San Miniato wins the day!

Have you ever been to San Miniato al Monte? It’s stunning. It’s a spectacularly well-preserved Romanesque church situated high above Florence. It looks likes this:

ugh, so ugly.

And it has a view of Florence that looks like this:

yes, that is a cemetery in the foreground. also horrifically ugly.

And despite the manifest and manifold loveliness of San Miniato al Monte and its spectacular view, hardly anybody goes up there. As I mentioned in a previous post (here: https://brennagraham.wordpress.com/2012/09/12/opposite-views-of-the-city-fiesole-vs-piazzale-michelangelo/) this beautiful, beautiful church is a short, maybe 5 minute walk up from Piazzale Michelangelo. And yet the Piazzale gets the hordes while the church remains nearly empty. Perhaps the monks who are still in residence at San Miniato have made a deal with the travel guides to leave them alone, but it’s a mystery to me. And San Miniato al Monte isn’t just a pretty face, it has pretty insides as well:

lovely innards!

and check-out the terribleness of the painted wood ceiling! Who would ever want to look at that?:

meh, I’ve seen better.

The monks at San Miniato still chant at Vespers- anyone can go and listen. I haven’t done it yet, but I plan to very soon. It’s amazing to be able to be in a place and experience a ritual that has been in use for nearly a thousand years. The layers of time and history collapse so easily in Italy. But visualizing, even experiencing the past so completely is rare; even in a place as packed with history as Florence; sometimes it can be difficult to imagine away the cars and modern stores and cell phones and try to picture the old city. But at San Miniato it happens without you barely noticing. It happens as you climb up the steps to look closely at the Medieval pulpit, or peer into the Renaissance tomb chapel of an unfortunate, but handsome! cardinal prince, or step down into the crypt where the marble columns remain cool to the touch even on the hottest days and the relics of St. Minias, an early Christian martyr, can be seen (though not photographed).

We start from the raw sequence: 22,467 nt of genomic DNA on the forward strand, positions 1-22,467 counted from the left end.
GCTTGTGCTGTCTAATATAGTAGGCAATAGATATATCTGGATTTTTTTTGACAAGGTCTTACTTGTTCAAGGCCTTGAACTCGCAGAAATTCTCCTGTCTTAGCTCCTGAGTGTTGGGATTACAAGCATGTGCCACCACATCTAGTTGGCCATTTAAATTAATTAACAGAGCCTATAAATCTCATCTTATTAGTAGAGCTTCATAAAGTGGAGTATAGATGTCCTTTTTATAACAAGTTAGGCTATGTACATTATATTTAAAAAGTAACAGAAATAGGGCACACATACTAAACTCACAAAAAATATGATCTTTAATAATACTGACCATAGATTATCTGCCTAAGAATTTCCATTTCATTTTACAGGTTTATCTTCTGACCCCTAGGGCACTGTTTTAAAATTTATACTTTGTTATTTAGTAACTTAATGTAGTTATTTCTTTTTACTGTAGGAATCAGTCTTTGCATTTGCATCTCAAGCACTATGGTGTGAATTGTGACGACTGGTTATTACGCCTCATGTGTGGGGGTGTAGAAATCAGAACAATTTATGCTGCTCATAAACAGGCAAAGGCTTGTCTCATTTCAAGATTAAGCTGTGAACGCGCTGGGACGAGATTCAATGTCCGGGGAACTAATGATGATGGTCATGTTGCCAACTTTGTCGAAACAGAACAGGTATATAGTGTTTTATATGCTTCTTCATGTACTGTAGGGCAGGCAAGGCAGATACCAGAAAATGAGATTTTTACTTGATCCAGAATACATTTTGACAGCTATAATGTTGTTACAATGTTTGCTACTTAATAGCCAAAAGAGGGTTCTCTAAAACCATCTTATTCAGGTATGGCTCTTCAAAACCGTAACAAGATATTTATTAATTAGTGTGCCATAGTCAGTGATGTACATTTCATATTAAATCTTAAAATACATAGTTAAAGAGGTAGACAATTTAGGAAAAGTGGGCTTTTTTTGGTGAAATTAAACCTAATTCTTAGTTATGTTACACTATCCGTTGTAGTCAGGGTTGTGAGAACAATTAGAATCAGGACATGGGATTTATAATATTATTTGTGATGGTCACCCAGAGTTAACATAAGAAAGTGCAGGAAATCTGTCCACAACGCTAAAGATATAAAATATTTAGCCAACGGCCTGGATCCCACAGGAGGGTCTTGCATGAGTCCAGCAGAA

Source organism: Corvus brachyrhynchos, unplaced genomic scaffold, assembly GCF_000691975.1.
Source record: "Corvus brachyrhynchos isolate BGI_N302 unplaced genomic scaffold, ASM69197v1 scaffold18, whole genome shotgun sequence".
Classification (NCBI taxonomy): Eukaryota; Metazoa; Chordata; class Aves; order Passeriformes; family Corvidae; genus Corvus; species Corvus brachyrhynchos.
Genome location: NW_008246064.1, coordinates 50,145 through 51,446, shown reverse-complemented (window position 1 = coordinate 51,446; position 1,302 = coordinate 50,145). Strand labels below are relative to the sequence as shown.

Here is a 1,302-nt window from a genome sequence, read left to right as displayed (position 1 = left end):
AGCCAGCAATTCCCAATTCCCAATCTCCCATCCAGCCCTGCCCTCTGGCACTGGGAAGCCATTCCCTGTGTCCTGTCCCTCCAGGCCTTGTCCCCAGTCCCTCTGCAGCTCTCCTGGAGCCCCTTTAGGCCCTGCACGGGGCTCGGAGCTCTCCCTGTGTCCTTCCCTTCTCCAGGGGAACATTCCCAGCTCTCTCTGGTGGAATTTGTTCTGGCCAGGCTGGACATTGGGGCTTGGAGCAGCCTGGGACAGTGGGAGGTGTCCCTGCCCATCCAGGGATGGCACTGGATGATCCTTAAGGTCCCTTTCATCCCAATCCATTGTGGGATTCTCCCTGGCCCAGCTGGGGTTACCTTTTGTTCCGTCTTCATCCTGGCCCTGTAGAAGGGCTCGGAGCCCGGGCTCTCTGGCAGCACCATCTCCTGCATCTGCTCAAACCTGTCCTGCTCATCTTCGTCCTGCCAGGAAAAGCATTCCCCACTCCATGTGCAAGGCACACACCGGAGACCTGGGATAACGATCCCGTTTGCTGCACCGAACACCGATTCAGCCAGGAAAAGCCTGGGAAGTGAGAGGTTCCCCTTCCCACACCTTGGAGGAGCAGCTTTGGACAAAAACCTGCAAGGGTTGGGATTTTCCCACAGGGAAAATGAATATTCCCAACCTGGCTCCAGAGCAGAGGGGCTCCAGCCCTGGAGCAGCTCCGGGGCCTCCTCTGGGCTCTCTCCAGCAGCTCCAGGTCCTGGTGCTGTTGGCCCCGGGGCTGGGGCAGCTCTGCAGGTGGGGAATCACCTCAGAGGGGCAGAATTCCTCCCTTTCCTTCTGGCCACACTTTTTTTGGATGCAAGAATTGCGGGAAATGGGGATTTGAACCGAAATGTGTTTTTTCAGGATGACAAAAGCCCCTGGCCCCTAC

this teeny Michelozzo tabernacle will have to do in lieu of saint’s body parts

I forget sometimes when I’m going through these churches, whether as a tourist visitor or on research reconnaissance, that they’re sacred places. I’m not Catholic, so, were it not for my art history degrees, the imagery and stories would be foreign and mostly indecipherable to me. But at San Miniato the holiness and spirituality is so palpable that the air inside the church seems charged with it. It is to say the least, infinitely better than a parking lot.

from the bottom of the steps leading up to the church
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